BIRD COLUMN FOR November 30, 2003
By Benjamin P. Burtt
The December Feeder Survey starts today and continues through Saturday. Of course December doesn't start until tomorrow, but this is the week we will make the observations.
For each species report the largest number you see at any one time during the next seven days. For example, if you see 12 house sparrows this week, but never more than 3 at a time, then 3 is what you put on the list.
At the end of the week, put your list on a postcard or in a letter and send it to B. P.Burtt, care of Stars Magazine, PO Box 4915, Syracuse, NY, 13221. Or send the results by email to: firstname.lastname@example.org and in the subject line write "For B. P. Burtt".
List all the species in the order shown in the summary of the November survey on this page.
For complete written instructions, choose "Library" on the left side of this page near the top and click on "Feeder Survey Directions".
NOVEMBER FEEDER SURVEY
What birds were visiting our yards in early November? Were the numbers up or down? Are birds migrating down from Canada for the winter in their usual numbers? These and other questions are answered by this feeder survey.
This year it looks as if we will be seeing some of the northern finches. While only a few pine siskins and evening grosbeaks were spotted on the feeder survey in the first week of November, many more have been reported in the weeks after the survey. One Canadian person mentioned early this fall that the seed crop on the evergreen trees was poor and that these northern finches would probably be moving south to find food.
What birds were appearing at most feeders? Ninety-eight percent of the feeders had at least one jay and one chickadee. Next on the list was the junco with 92 percent of the people reporting it. 86 percent of the people had mourning doves, downy woodpeckers, crows and cardinals.
Just under 80% spotted goldfinches and white breasted nuthatches. 65% had house finches.
This year there were lots of red-breasted nuthatches on the survey and there are many other sightings too. Before 1993 this bird was seen in small numbers and it bred in some of the higher areas of Central New York.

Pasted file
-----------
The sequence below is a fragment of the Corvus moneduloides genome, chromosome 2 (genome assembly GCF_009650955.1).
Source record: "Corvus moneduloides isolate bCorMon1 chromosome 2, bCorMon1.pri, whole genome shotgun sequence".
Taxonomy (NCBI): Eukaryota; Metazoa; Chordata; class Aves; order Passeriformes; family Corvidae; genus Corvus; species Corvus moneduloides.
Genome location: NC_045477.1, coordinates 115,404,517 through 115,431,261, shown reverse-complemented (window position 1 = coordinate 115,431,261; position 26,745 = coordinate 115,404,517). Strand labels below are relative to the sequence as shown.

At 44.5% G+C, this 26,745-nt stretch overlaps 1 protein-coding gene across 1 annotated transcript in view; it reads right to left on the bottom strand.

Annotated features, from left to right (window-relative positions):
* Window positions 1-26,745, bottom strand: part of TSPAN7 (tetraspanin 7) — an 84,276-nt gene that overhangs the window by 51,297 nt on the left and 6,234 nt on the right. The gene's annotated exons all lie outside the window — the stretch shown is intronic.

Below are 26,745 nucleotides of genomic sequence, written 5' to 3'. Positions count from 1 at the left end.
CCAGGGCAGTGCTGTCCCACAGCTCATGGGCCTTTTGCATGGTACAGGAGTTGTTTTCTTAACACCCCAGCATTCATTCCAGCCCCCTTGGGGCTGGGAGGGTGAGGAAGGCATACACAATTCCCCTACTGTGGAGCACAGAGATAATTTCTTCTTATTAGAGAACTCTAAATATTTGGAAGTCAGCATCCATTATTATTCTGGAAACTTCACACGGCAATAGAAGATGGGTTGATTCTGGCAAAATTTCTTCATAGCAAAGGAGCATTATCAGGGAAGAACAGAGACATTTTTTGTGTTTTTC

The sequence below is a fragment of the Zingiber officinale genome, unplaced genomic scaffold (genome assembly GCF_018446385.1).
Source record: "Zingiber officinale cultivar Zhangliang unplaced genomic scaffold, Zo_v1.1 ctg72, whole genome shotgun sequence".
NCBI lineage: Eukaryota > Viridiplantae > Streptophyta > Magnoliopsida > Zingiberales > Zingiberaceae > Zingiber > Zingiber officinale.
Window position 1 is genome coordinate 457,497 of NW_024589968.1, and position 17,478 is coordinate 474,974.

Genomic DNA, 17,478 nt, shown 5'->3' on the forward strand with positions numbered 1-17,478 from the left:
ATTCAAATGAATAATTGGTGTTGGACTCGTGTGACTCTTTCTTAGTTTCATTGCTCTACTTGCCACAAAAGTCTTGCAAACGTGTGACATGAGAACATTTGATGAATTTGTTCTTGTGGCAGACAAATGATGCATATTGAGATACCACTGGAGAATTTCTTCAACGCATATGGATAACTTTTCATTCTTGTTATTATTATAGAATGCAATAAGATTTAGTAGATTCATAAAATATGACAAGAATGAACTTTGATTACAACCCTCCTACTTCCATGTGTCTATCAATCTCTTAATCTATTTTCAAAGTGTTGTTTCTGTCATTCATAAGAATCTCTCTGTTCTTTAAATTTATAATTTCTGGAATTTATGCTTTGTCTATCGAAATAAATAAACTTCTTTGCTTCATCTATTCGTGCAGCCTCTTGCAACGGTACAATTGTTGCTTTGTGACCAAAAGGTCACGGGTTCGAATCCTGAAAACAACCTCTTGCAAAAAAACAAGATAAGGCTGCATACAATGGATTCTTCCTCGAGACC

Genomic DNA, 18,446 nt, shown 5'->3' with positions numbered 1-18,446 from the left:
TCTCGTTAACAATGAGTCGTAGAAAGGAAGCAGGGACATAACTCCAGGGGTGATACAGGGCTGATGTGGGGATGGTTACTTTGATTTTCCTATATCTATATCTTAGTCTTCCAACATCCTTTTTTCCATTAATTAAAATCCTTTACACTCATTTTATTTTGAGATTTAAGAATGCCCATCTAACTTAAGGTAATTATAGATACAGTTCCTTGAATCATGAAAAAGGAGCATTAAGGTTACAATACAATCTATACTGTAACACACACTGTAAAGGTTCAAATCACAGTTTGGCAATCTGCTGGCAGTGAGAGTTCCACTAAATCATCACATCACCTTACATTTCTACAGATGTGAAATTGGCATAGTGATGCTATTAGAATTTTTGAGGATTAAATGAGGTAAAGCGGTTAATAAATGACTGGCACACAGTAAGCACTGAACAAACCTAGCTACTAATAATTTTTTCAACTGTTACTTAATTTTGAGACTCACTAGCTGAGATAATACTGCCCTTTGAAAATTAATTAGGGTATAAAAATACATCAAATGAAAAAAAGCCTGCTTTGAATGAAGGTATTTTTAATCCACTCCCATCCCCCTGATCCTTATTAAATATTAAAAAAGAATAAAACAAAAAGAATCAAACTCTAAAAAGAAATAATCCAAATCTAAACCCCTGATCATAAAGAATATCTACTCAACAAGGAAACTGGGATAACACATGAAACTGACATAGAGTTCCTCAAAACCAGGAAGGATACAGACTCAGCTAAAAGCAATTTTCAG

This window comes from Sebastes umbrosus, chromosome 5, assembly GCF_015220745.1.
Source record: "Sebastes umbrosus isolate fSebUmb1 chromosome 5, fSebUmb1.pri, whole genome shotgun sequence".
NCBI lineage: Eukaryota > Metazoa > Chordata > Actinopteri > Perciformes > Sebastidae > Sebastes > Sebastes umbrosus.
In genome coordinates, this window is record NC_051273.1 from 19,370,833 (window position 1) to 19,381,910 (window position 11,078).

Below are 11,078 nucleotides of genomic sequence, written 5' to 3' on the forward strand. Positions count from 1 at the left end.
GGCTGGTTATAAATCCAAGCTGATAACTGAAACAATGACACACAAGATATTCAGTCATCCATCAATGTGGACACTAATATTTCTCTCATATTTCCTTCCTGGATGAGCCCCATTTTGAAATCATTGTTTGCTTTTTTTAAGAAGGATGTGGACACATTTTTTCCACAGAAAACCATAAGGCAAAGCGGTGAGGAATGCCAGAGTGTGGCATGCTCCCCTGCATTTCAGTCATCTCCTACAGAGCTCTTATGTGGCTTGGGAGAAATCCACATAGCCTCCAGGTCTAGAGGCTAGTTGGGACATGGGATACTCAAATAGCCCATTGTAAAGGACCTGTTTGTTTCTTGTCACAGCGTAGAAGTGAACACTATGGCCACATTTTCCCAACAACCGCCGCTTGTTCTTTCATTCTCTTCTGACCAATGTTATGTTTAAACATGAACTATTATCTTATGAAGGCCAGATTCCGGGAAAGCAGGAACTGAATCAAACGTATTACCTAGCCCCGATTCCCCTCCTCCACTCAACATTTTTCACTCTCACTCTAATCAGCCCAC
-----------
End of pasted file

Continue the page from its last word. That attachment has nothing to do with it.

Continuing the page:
Starting in the winter of 1993-94, the number reported on the feeder survey tripled over what it had been in most of the earlier years. The next year the numbers dropped to normal. Since that time, the numbers have been high every other year. The numbers in the "high years" have continued to be about three times what they are in lean years.
To my surprise, the white-breasted nuthatch population has been following the same alternate year cycle. I suppose it has something to do with changes in the availability of food or nesting success. Both birds eat insects as well as seeds. They both and must find a natural cavity in which to nest. For the moment, I don't have any thoughts as to why their populations go up and down in alternate years. Both species have their "high" in the same year.
This is another bit of interesting information that has come from your helping me gather data for the feeder survey. If you haven't helped with the feeder survey before, can you make observations for the December Feeder Survey? It is fun and you can make a contribution to science. (You can read the directions by selecting the Library near the top of this page at the left and once there, choose “Feeder Survey Directions”)
The cedar waxwing seldom comes to feeders, but flocks move about feeding on berries where they can find them. In the first week of November, there were very few listed, in fact it was the lowest count in many years.
Among the sparrows, the tree sparrows have begun to appear from the north as they usually do, but the big influx comes in December. White-throated sparrows were about normal, but there are more white-crowned sparrows than usual.
Dark-eyed juncos were numerous as they were last year at this time. The big change for the junco was not in the sheer numbers, but in the fact that nearly every report listed them this November.
A Winter Hummingbird
The most unusual bird for the first week of November was a ruby-throated hummingbird at Janet Allens feeder in Syracuse. Normally, most of these birds leave in the last days of September. This bird showed up in mid-October which is the time the last stragglers leave for the winter.